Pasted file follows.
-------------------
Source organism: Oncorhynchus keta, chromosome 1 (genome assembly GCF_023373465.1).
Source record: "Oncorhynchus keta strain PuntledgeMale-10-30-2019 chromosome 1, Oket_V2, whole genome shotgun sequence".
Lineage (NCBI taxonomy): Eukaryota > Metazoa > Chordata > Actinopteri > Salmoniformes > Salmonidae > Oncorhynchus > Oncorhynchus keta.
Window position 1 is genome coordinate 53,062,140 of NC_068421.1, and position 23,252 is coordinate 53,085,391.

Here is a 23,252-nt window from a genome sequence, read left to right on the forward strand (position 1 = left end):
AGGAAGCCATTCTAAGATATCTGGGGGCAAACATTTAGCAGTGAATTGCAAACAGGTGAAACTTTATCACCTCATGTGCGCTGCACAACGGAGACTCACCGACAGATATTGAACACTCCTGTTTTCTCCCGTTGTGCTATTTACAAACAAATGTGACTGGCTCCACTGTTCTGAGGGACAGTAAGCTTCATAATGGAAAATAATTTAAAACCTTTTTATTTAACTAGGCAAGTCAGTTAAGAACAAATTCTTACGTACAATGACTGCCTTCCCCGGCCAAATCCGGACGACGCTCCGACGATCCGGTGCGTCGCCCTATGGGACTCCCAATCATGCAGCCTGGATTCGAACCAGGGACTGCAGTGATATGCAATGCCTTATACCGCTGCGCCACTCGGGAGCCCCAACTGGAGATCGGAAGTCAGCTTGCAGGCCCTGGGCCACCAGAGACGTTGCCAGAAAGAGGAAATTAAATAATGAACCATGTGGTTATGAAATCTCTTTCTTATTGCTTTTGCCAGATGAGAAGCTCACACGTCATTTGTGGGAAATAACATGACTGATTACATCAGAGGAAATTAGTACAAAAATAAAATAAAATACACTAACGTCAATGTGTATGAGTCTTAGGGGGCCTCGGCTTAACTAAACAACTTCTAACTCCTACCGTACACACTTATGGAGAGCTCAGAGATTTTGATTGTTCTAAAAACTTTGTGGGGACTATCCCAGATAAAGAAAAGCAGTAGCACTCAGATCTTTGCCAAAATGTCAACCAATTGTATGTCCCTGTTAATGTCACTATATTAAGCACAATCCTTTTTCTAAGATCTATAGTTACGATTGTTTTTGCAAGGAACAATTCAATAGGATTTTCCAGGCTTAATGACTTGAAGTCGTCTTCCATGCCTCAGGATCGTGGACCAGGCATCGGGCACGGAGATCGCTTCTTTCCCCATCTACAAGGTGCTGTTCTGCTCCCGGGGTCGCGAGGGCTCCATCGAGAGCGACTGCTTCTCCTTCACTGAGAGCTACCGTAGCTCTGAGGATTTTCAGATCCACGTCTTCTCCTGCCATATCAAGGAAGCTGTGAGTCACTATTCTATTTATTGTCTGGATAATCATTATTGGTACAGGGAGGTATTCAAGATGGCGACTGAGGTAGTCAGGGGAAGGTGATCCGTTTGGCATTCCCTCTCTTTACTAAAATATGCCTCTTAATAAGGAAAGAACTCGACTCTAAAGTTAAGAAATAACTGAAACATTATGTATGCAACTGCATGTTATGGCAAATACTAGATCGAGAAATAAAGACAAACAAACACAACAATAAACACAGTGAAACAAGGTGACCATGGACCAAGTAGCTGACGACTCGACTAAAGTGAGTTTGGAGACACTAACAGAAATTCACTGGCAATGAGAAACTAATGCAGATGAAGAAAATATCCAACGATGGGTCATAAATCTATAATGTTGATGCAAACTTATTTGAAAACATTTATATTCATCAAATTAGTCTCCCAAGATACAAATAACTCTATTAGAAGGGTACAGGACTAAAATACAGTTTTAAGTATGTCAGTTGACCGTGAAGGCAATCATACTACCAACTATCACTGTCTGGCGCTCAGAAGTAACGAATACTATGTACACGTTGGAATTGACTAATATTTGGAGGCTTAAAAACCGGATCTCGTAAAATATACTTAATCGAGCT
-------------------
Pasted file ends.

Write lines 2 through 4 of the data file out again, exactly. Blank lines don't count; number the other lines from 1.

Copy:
Source record: "Oncorhynchus keta strain PuntledgeMale-10-30-2019 chromosome 1, Oket_V2, whole genome shotgun sequence".
Lineage (NCBI taxonomy): Eukaryota > Metazoa > Chordata > Actinopteri > Salmoniformes > Salmonidae > Oncorhynchus > Oncorhynchus keta.
Window position 1 is genome coordinate 53,062,140 of NC_068421.1, and position 23,252 is coordinate 53,085,391.